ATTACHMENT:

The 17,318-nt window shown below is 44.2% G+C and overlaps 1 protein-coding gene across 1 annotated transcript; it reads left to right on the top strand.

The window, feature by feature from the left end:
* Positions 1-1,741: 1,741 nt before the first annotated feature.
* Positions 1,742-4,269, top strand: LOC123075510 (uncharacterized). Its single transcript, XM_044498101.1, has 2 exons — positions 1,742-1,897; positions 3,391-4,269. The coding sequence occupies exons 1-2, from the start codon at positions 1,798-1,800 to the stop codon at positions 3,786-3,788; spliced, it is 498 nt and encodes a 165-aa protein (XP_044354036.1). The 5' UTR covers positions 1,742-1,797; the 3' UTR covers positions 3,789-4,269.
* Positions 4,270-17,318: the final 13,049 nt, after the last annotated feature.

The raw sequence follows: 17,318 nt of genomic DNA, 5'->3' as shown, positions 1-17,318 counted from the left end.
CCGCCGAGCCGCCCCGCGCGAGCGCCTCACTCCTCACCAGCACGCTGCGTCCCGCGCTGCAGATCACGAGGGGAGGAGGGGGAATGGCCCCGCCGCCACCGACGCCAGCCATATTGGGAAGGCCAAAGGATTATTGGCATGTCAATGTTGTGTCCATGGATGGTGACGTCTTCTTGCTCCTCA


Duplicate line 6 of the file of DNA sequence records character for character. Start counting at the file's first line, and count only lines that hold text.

The raw sequence follows: 17,318 nt of genomic DNA, 5'->3' as shown, positions 1-17,318 counted from the left end.